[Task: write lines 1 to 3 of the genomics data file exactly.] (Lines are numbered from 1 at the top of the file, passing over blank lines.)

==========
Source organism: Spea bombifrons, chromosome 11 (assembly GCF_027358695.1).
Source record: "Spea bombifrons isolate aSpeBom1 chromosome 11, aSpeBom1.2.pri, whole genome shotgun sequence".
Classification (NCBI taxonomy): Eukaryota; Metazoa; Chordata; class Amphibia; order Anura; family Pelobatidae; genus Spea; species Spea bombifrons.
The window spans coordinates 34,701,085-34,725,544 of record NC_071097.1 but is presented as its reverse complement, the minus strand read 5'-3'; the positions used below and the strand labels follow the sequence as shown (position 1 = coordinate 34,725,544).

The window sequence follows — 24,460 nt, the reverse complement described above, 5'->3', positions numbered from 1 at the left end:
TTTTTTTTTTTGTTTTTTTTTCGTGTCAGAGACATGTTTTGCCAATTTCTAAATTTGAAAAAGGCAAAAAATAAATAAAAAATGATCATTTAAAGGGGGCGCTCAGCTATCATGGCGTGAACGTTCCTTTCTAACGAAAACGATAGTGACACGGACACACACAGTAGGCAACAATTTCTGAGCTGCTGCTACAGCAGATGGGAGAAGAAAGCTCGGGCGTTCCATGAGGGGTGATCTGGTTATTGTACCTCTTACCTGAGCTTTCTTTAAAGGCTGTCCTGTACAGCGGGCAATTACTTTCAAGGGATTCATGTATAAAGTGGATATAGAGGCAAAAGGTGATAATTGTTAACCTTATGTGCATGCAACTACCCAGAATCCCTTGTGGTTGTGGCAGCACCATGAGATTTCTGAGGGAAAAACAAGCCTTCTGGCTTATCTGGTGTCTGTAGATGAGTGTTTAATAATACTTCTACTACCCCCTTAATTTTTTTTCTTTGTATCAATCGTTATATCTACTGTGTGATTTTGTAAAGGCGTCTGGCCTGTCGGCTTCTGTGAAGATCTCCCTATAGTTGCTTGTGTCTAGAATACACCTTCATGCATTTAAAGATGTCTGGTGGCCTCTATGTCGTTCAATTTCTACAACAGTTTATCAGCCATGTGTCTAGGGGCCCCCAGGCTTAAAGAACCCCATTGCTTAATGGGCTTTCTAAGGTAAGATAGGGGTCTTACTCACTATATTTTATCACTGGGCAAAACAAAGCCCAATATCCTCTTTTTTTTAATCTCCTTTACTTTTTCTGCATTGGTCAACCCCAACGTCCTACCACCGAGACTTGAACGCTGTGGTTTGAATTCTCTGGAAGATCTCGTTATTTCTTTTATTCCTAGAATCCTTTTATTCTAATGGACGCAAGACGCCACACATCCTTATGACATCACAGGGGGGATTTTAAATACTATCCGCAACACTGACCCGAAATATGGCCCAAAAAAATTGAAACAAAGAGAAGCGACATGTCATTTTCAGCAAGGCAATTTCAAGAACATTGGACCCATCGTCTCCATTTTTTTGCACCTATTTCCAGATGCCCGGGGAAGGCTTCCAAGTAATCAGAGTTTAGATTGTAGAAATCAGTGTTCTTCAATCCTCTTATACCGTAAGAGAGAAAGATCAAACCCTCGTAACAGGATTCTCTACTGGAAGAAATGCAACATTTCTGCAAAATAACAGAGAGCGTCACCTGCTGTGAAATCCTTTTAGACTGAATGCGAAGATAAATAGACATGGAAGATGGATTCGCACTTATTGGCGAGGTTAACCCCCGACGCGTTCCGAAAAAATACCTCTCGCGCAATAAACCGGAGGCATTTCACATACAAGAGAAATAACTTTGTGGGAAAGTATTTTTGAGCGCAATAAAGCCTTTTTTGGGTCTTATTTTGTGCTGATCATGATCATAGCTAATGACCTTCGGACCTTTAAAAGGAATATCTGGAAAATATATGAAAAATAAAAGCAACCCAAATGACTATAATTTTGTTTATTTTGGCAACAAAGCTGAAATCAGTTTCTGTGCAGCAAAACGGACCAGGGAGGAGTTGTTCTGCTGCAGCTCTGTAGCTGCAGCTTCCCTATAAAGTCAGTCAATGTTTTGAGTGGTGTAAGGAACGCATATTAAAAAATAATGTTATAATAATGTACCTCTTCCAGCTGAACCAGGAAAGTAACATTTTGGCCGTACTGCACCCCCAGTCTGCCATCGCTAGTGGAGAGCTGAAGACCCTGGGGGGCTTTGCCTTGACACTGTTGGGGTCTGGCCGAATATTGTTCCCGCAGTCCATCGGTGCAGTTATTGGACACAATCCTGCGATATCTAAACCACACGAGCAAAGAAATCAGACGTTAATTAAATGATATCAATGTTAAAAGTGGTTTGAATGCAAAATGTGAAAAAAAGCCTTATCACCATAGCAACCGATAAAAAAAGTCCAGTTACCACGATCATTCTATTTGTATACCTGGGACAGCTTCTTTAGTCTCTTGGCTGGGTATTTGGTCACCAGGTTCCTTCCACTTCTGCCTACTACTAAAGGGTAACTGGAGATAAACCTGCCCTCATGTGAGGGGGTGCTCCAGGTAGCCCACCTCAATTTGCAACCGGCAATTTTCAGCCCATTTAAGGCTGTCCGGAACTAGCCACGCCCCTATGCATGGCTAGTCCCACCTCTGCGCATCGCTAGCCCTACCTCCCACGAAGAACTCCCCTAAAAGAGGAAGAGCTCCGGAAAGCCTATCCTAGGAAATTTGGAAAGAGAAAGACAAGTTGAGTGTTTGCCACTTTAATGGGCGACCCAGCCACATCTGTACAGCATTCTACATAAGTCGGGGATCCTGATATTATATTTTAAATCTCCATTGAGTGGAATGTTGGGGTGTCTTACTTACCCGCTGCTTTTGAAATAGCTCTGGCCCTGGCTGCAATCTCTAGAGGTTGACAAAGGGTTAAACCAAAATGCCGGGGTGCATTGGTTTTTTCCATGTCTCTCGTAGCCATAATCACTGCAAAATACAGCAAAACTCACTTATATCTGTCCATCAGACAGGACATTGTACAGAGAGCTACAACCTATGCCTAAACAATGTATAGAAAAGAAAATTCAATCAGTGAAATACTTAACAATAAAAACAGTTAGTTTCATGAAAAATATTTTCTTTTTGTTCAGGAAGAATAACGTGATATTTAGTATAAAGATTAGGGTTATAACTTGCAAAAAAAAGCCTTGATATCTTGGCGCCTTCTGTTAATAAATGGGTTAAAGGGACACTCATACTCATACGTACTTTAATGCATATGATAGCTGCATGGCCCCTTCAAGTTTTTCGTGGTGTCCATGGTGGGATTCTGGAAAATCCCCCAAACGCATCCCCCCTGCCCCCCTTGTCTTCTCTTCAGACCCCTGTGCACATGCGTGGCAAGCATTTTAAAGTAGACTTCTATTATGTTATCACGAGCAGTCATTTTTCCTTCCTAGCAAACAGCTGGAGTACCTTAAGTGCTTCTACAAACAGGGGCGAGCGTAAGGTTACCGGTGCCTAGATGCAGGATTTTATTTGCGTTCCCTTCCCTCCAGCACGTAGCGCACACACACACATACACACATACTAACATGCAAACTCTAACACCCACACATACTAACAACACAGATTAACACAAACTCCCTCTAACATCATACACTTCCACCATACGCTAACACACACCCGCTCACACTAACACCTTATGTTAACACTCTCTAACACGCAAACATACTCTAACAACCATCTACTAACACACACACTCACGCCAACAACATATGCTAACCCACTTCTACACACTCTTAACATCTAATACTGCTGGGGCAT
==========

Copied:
Source organism: Spea bombifrons, chromosome 11 (assembly GCF_027358695.1).
Source record: "Spea bombifrons isolate aSpeBom1 chromosome 11, aSpeBom1.2.pri, whole genome shotgun sequence".
Classification (NCBI taxonomy): Eukaryota; Metazoa; Chordata; class Amphibia; order Anura; family Pelobatidae; genus Spea; species Spea bombifrons.